Western Optical provides thickness calipers scaled in 10th of a millimeter increments made out of corrosion-resistant brass and stainless steel, with extra-deep and extra-wide jaws for use on lenses up to 86mm in diameter and 15mm thick.

Vigor’s stainless steel Midget aligner is used for small and half-sized lenses.

Before a lens can be mounted in a plastic frame, the frame needs to be warmed up, enough to become pliable. While salt pans are still very popular, the hot air blower—a twist on the hair dryer—has gained strong traction: no glass bead games here, just good old hot air, often followed by a quick bath in cold or running water.

Western Optical provides the PrimeAir Frame Warmer, whose maximum temperature is 350°F, with a hot air concentrator for spot heating on frames. This is a development spun from Western’s PrimeAir Basic Frame Warmer, which doesn’t have a continuous variable air-speed control.

Meanwhile OptiSource has its own lightweight Digital Hot Air Frame Warmer, featuring a digital temperature setting that allows temperatures anywhere from 104°F to 302°F.

The company has adapted its popular Hot Air Frame Warmer and outfitted it with a digital controller and temperature monitor, where the LED screen displays the actual temperature inside the housing and the latest working temperature upon restart.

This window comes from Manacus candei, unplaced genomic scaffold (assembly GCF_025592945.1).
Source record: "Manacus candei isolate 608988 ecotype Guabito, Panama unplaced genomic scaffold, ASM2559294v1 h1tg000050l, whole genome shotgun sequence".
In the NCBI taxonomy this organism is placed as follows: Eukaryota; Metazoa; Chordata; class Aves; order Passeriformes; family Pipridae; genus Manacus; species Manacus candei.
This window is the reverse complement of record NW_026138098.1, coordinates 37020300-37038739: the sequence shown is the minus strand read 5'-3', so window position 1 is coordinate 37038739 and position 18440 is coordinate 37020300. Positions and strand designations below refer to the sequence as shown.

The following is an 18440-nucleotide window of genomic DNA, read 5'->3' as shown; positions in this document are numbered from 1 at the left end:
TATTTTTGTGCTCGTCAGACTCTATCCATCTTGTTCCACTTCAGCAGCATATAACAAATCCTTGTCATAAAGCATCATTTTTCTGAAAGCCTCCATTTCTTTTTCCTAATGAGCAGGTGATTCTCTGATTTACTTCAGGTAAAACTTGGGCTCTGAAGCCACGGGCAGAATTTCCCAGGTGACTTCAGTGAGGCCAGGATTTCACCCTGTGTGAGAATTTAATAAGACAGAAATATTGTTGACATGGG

Practical Systems, Inc. (PSI) is also in on the action. Its Hot Air Frame Warmer offers variable temperature adjustment—together with cold air—to help prevent frame damage, but with an almost instantaneous warming up time, and includes a heat concentrating attachment.

So while sales reps will always be pitching the latest high-tech (and high-price) equipment, an ECP should also consider the value of being hands-on by using low-tech devices.

Ivan Lerner is a freelance writer and editor based in New York City.


Amcon Laboratories
800-397-0012 • amconlabs.com

Hilco USA
800-955-6544 • hilco.com

OptiSource International
800-678-4768 • 1-800-optisource.com

Practical Systems, Inc. (PSI)
800-237-8154 • looktopsi.com

Vigor Optical (division of Grobet USA)
800-847-4188 • vigoroptical.com

Western Optical Supply, Inc.
800-423-3294 • westernoptical.com